Sixteen-year-old Lorena Leland’s dreams of a rich and fulfilling life as a writer are dashed when the stock market crashes in 1929. Seven years into the Great Depression, Rena’s banker father has retreated into the bottle, her sister is married to a lazy charlatan and gambler, and Rena is an unemployed newspaper reporter. Eager for any writing job, Rena accepts a position interviewing former slaves for the Federal Writers’ Project. There, she meets Frankie Washington, a 101-year-old woman whose honest yet tragic past captivates Rena.
As Frankie recounts her life as a slave, Rena is horrified to learn of all the older woman has endured—especially because Rena’s ancestors owned slaves. While Frankie’s story challenges Rena’s preconceptions about slavery, it also connects the two women whose lives are otherwise separated by age, race, and circumstances. But will this bond of respect, admiration, and friendship be broken by a revelation neither woman sees coming?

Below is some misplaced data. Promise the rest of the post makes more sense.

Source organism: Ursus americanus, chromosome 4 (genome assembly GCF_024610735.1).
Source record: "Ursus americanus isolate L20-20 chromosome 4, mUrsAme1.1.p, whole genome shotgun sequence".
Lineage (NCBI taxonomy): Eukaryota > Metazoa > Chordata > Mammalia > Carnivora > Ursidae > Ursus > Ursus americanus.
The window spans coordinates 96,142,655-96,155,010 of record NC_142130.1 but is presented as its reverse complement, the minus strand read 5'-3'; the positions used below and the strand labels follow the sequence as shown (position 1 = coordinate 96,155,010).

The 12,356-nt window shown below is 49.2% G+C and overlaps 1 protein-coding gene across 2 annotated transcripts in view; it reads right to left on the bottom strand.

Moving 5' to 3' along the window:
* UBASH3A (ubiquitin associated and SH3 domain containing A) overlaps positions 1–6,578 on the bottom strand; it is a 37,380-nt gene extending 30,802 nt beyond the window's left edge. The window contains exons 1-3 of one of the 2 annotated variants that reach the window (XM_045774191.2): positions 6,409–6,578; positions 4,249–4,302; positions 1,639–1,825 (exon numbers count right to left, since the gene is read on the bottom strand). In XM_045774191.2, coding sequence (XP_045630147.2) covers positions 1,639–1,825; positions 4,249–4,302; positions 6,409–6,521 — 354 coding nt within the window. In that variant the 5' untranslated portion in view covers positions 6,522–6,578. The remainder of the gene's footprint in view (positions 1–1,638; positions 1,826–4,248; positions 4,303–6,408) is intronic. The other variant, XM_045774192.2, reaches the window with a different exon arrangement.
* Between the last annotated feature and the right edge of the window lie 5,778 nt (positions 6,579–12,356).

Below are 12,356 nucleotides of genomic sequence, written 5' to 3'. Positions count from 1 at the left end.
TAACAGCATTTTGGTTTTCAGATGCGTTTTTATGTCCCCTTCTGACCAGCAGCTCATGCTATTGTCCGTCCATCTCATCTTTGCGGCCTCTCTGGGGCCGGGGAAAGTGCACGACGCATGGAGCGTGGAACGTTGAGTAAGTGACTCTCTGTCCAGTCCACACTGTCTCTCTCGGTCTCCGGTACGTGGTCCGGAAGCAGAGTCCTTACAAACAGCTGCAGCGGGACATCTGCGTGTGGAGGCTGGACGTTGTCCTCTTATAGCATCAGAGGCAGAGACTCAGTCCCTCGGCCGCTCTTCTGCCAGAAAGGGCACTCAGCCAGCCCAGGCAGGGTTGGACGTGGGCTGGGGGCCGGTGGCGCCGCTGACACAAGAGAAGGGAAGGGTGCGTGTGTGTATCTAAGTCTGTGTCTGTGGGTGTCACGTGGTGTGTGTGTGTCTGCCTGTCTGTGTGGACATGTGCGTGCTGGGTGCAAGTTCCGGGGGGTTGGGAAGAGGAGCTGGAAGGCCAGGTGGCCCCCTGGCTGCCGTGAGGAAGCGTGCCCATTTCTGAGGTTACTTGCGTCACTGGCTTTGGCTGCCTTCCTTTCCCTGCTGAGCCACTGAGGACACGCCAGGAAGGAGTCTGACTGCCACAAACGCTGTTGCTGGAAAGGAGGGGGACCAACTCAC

Shocklee (The Women of Rose Hill) grapples with the legacy of slavery in this rousing yet uneven inspirational romance. Sixteen-year-old Rena Leland's comfortable life as the daughter of a prominent banker in Nashville is uprooted by the stock market crash of 1929. Seven years later, with her father suffering from alcoholism and her mother toiling in a sewing shop, Rena accepts a job with Roosevelt's Federal Writers Project. She's assigned to interview and transcribe the stories of former slaves, and her first encounter is with 101-year-old Frankie Washington, a resident of Hell's Half Acre, one of Nashville's poorest neighborhoods. The narrative switches between the 1930s and Frankie's account of her life in 1842, when she endured horrendous acts of cruelty and dehumanization. Rena and Frankie form a strong bond that spans generational, racial, and socioeconomic divides until a twist of fate (or, as Frankie would view it, divine intervention) tests their friendship after Rena learns their two families may be intimately connected. While Rena's evolution is inspiring, Frankie's heart-wrenching sections feature an awkward balance of introspection and colloquialisms that often distracts from the narrative. Shocklee elevates the redemptive power of remorse and the grace of forgiveness in this moving saga.